The Art of Throwing a Wine Country-Style Dinner PartyAuthor:Lindsey Shook
Since taking over Hanna Winery 15 years ago, Christine Hanna has made an art of throwing dinner parties. Here she shares her favorite autumn menu. (Adapted from The Winemaker Cooks, Chronicle Books, 2010).
When I first moved to Wine Country from the city, I was amazed at how the sidewalks rolled up in the evenings. After a 7 p.m. dinner reservation, there wasn’t anything else to do. What I soon learned was that Wine Country social life revolves around inviting people into your home. Dinner parties begin with a glass of wine on the terrace overlooking the setting sun on the grapevines. A leisurely dinner follows and stretches late into the evening with a final glass of wine around the fireplace, either indoors or out.
So I began to invite my new friends over for dinner. I took advantage of my lovely first house in Healdsburg, a Craftsman cottage with a huge backyard to make up for its diminutive rooms. Spring, summer and fall, I’d set a table outside, under a 100-year-old Mission fig tree, and we’d watch the stars and enjoy our evening. Winter meals were more challenging, as only six could fit comfortably in the Douglas-fir-paneled dining room.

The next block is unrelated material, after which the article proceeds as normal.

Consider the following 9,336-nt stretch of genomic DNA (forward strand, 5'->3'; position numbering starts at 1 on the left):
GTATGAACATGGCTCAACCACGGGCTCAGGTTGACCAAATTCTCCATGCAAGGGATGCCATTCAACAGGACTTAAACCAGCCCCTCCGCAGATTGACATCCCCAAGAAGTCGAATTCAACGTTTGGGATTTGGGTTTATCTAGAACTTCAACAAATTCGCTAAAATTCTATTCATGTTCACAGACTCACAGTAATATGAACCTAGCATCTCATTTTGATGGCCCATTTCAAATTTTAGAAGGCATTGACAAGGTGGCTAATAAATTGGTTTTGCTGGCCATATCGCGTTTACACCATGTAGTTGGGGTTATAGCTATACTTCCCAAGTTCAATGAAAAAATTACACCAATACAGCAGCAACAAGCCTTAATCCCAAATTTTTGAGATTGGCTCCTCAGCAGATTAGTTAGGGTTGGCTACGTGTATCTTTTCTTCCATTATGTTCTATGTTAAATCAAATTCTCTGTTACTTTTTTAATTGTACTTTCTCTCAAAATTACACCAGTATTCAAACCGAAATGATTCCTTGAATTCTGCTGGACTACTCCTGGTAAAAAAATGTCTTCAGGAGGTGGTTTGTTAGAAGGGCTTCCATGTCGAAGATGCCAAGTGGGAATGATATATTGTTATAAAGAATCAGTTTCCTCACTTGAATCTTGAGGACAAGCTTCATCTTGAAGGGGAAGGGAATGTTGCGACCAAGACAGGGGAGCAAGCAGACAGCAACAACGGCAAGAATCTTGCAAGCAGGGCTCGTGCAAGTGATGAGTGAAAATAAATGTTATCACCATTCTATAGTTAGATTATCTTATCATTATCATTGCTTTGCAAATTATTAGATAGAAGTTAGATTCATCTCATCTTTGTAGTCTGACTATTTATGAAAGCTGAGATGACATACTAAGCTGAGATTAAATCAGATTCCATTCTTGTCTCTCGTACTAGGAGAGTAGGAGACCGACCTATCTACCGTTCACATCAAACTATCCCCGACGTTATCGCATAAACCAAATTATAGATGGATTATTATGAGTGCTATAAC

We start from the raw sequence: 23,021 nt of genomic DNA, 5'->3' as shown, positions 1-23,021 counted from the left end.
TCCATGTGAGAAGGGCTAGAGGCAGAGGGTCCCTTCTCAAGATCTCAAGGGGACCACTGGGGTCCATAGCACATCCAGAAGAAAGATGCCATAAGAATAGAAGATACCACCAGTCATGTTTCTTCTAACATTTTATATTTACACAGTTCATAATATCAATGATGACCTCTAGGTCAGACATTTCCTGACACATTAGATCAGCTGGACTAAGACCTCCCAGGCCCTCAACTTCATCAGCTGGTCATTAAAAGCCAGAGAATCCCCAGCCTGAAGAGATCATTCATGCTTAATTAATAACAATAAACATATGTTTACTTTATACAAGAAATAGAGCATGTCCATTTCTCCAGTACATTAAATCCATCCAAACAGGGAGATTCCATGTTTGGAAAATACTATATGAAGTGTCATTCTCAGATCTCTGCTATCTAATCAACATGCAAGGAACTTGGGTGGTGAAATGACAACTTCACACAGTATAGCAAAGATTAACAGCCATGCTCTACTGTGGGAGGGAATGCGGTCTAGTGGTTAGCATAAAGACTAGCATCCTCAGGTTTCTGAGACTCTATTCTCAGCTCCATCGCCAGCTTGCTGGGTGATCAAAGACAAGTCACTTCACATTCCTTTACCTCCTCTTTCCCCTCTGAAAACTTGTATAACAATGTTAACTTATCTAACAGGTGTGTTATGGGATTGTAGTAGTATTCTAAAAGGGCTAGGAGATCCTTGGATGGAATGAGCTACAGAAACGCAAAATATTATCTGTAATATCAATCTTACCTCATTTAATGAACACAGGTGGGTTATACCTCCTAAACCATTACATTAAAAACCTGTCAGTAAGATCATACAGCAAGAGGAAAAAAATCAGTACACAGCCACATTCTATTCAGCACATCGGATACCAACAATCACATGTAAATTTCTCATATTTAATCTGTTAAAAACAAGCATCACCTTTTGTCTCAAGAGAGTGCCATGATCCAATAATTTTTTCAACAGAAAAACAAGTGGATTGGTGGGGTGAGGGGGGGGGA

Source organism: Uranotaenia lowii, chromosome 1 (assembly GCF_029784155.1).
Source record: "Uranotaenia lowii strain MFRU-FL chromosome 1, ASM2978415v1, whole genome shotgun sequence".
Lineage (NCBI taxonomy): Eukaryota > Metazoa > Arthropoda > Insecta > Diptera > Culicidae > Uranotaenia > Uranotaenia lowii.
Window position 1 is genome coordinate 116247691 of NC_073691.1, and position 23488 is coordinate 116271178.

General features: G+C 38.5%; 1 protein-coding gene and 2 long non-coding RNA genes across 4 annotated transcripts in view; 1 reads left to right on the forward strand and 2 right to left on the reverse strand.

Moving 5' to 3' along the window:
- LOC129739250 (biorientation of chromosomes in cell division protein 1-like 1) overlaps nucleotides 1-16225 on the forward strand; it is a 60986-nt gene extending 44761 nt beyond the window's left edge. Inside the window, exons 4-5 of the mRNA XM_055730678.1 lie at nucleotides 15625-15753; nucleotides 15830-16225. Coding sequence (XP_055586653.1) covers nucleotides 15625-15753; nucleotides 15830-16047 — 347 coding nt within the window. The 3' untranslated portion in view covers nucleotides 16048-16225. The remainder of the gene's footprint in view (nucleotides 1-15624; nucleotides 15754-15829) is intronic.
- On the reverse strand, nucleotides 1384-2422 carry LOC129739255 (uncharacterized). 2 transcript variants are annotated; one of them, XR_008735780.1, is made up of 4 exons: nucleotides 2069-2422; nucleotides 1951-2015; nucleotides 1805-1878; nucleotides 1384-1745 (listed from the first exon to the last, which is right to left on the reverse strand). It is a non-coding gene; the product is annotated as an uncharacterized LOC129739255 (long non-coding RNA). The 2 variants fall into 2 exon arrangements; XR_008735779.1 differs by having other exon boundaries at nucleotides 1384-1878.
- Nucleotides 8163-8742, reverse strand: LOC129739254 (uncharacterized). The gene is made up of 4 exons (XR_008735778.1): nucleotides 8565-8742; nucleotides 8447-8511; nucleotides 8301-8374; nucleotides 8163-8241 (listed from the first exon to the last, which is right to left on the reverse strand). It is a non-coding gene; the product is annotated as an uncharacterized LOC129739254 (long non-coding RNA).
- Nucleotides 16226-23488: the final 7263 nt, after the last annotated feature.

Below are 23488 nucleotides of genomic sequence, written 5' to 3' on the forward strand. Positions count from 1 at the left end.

A year or so later, my husband, Jake, and I moved from town to Alexander Valley, just minutes from Hanna Winery’s second tasting room and vineyard. I wanted a peaceful place to come home to, with room to both relax and entertain. Our new home came with its own Cabernet vineyard, room for vast gardens, and plenty of space for indoor entertaining. Somehow, we were undaunted by the fact that the property and the house had been all but abandoned for decades. Once the renovation dust settled, I got back to cooking. My menus moved from standard repertoire to experimentation, using ingredients I’d pick up at the Saturday farmers market. I started cooking like a California chef, organizing menus around what was freshest. And I began to cook by looking through a vintner’s lens.
I started doing a harvest lunch in October a couple of years ago. Now it just wouldn’t be a harvest without it. We serve our lunch outside the cellar doors, but the menu is lovely for a picnic too: green zebra tomato, white corn and mozzarella salad; pan-seared duck breast with balsamic jus; French lentil, prosciutto and pepper salad; sautéed Romano beans with shallots, pine nuts and mint; Kadota fig tart with mascarpone cream (recipe at right). The wines for this menu should be rustic and plentiful. Serve Russian River Valley Chardonnay for a starter white, as its richness is just right for the cooler fall weather. And an earthy Russian River Pinot Noir is the perfect weight to pair with the duck.
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